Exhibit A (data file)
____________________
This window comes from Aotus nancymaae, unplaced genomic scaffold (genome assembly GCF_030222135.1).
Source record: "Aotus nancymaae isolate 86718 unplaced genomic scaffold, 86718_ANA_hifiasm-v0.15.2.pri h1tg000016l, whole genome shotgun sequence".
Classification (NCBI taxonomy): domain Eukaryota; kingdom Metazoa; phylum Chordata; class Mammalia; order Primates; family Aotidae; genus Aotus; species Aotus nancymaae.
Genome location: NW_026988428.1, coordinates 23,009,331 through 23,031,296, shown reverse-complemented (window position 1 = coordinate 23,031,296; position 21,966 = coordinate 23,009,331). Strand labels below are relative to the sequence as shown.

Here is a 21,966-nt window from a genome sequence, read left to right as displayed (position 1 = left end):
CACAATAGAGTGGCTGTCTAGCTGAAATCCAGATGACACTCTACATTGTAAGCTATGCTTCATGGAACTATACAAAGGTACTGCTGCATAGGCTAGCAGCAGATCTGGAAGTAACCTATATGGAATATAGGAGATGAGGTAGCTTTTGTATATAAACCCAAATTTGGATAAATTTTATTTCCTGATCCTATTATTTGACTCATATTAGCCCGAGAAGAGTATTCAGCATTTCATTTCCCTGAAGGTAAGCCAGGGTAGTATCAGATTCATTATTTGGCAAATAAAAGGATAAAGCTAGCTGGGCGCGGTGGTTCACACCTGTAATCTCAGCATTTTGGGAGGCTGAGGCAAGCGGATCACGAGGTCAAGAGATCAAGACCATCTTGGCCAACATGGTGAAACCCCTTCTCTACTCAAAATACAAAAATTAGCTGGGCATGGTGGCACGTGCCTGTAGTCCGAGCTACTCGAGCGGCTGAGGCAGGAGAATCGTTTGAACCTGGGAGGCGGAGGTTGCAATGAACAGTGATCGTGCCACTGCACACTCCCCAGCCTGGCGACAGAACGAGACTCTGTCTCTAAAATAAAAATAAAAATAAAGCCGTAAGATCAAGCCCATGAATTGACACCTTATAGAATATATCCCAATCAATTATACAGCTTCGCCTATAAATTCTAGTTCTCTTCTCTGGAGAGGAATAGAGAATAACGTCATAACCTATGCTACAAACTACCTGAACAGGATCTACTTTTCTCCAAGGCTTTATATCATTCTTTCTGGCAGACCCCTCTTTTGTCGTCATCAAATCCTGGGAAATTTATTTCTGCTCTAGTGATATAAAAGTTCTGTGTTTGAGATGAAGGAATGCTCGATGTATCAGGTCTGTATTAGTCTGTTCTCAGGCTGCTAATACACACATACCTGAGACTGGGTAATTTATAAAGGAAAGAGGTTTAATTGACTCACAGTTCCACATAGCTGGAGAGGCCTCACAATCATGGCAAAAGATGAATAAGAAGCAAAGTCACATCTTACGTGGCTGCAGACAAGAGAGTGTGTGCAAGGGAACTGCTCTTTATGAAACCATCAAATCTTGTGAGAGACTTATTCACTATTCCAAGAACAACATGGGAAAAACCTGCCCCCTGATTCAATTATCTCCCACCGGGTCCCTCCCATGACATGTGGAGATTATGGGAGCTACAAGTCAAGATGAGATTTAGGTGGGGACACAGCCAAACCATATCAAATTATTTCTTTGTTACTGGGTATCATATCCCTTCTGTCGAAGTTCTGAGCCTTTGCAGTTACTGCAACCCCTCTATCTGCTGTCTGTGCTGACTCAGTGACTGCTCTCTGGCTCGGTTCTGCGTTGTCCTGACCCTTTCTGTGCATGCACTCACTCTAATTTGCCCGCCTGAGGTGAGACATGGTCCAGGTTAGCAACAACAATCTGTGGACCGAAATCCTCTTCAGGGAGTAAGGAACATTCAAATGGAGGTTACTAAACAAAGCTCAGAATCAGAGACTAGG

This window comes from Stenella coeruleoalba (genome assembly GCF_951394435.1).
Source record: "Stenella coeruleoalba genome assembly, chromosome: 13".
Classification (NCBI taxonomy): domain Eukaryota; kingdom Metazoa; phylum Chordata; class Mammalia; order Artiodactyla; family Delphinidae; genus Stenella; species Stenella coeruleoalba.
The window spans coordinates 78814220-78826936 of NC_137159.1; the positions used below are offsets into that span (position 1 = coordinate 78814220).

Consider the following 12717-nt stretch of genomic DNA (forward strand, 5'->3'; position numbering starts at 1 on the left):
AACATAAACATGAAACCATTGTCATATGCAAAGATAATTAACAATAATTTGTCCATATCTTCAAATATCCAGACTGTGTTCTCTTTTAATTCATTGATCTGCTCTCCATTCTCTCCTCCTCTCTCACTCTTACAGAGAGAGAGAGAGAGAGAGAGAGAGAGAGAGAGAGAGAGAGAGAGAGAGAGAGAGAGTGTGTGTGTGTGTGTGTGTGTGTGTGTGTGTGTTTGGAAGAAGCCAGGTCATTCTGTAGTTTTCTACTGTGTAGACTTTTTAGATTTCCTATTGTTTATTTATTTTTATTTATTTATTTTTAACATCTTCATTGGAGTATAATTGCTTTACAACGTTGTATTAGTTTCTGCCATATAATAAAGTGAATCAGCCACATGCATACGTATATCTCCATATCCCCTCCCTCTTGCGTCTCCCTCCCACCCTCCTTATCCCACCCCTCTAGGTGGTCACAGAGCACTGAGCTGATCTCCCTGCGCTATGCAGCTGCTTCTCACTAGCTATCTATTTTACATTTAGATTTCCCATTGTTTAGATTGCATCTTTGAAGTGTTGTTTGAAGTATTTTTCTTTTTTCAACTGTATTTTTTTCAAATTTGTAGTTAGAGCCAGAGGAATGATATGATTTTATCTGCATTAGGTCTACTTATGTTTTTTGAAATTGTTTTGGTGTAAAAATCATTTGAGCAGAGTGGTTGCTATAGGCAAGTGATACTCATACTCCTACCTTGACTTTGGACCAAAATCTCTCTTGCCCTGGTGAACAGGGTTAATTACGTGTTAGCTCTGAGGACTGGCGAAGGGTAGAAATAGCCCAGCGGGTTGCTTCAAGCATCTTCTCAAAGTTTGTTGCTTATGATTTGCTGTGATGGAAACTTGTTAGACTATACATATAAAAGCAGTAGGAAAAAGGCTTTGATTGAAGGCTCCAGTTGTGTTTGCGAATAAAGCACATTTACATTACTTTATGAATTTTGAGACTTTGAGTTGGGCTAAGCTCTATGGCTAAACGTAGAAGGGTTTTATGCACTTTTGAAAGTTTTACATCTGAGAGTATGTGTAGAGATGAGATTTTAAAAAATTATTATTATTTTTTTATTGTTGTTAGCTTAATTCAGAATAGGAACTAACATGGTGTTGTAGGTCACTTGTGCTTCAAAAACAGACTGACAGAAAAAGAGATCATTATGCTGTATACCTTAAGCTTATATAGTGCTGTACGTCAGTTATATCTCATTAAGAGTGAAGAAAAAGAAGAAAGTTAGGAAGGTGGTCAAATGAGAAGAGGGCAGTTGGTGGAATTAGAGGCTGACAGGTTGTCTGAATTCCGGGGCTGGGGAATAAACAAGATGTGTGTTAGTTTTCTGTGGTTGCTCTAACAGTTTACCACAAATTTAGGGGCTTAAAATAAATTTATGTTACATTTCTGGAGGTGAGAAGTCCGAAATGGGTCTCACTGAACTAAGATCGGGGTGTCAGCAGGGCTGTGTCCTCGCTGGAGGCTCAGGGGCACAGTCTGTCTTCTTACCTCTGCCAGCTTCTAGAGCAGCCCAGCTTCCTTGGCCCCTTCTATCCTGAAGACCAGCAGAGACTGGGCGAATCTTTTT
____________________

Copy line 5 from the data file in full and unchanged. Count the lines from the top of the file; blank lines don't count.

Here is a 21,966-nt window from a genome sequence, read left to right as displayed (position 1 = left end):